Some ramblings about Conversational UI’s, Bots, and ChatBots.
At present there is a lot of attention on Conversational User Interfaces, Bots, and ChatBots – especially interesting/exciting for those who are interested (design and build) in how people interact with computers.
To reduce ambiguity it’s worth distinguishing between ‘Chat’ and ‘Bot’. Here I consider Chat as the interaction model whose interface is predominantly through natural conversation, the medium is the Conversational User Interface (Conversational UI or CUI for short).
A Bot is a agent (software application/service) that can carry out a task (semi-)autonomously on behalf of the user. Therefore the ChatBot is an Bot who interfaces with the user via conversation but achieves some task autonomously.
This problem came apparent when trying to design a “Gift Recommendation service”. The general idea is to use a retailers API and your contacts interests (interest graphs built using LIKES, Follows, Favourites using data available via the users social networks – FB, Twitter, LinkedIn) to recommend relevant gifts (based on their interests, occasion, and strength of the relationship). This was the easy part – the difficulty came when trying to associate the contacts ‘interests’ with ‘gifts (products). One way would base it on keywords e.g. filter products using features from their description and the contacts interests (‘sport’, ‘music’, …) – I imagine this approach would have failed miserably.
One of my first projects I endeavoured out of Uni was building a proximity marketing service using some discounted Motorola phones with JSR-82. Imagine being able to push messages to customers in proximity with vouchers and special offers – reality of this was spam, unsolicited messages interrupting the customer, normally inconveniently. A lot of the ‘services’ currently being implemented using iBeacon remind me of these days, the good news that this time round the user has to ‘opt-in’ i.e. install an app.
Since then my interest has shifted from being intrusive to invisible and you can see this with our current iBeacon prototype at Razorfish UK.
While flicking through the news this morning I came across an article on Venture Beat talking about online advertising trends for 2014. One of those trend was the implications the absence of the cookie for targeted advertising (achieved by tracking the users past browsing), but also highlights the limitations of this approach for the new digital landscape (i.e. unable to track between devices). The article wraps-up by highlighting how internet titians are jumping in to fill this void (e.g. Clearinghouse from Mozilla, Google AdId, and others) and how this will lead to a central repository (for the user) to control privacy.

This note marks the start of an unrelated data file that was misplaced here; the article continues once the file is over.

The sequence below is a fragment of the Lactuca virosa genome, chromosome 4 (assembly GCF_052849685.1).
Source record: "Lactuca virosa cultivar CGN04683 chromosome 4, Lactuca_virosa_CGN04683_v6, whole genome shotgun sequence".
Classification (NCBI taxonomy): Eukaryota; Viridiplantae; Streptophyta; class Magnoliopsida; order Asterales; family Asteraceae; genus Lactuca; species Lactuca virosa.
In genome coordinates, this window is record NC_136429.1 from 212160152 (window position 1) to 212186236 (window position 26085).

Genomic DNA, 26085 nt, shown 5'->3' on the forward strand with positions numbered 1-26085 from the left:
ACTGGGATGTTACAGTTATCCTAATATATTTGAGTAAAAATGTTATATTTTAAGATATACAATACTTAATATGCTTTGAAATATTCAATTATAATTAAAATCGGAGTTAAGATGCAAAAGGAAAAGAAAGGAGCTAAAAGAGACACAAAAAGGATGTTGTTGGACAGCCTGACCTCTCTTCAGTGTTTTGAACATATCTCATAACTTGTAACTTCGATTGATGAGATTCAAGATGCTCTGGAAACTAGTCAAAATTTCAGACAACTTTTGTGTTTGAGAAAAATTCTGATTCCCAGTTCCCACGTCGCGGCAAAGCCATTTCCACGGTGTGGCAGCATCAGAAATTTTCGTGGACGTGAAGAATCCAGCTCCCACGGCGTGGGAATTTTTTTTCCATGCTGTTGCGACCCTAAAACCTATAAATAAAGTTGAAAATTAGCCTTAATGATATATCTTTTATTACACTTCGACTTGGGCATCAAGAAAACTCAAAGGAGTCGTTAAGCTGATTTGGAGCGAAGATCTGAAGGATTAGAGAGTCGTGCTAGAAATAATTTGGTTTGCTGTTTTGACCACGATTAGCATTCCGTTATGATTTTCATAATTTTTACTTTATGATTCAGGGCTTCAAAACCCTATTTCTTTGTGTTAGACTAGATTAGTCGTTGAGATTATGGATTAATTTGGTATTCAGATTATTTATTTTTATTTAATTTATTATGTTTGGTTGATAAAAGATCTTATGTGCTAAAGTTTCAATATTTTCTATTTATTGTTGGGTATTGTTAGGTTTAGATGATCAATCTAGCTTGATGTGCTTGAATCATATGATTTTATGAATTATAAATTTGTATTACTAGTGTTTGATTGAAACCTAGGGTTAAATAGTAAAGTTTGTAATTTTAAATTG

Back in 2011 Scott Jenson, at the time a Creative Director at Frog, wrote an article titled Mobile Apps Must Die. In this post he claims, essentially, that the current model of searching, finding, and obtaining mobile applications is archaic and one that has been thoughtlessly taken from the desktop world. The main frustration is around discoverability, distribution, and fragmentation. Scott proposes a model where applications are made available to the user based on their current context, or rather, just-in-time, and delivered using ubiquitous web technologies.
Whilst working on a suite of digital products for the well known Carte Blanche Group (brands include Tatty Teddy and My Blue Nose Friends) with Masters Of Pie, we were asked how we might maximise the stand they had at this year’s London Toy Fair.
Our challenge was to build something specifically for the fair that would attract bystanders, provide a memorable and enjoyable experience with the brand, as well as introduce one of the characters from the Blue Nose Friends collection (an easy choice – Coco the excitable monkey!).
Our next question was what would attract and engage the bystanders -it needed to be something casual, fun, and non-intrusive in order to draw people in willingly and give busy bystanders something they wanted to play with.
We looked at how Coco might have some fun and how he could interact with visitors and decided upon an rhythm based game where the user would take control of Coco using the Kinect to hit his Bongos in beat to the music.
In late 2010 we spotted a potential trend for Augmented Reality as a marketing tool – not a new idea as it had been done before but wasn’t a mainstream technique for marketing purposes yet. At this stage I spent a fair amount of time researching the topic but being a bootstrapped service business it wasn’t long this project was parked to gather dust. Around mid-2011 it was discovered again and the initiative was relaunched, Augmented Reality solutions existed now but given our unique relationship as a production partner for a few agencies we saw value of us being able to offer a solution that wouldn’t have the additional cost. So as a company we decided I would be given a couple of months dedicated to build a prototype to be used to promote the service to agencies. Thankfully OpenCV made it possible to build a fully functional prototype (with rendering engine) within this time. The result was a lot of long nights and a fairly responsive marker (template) detection engine.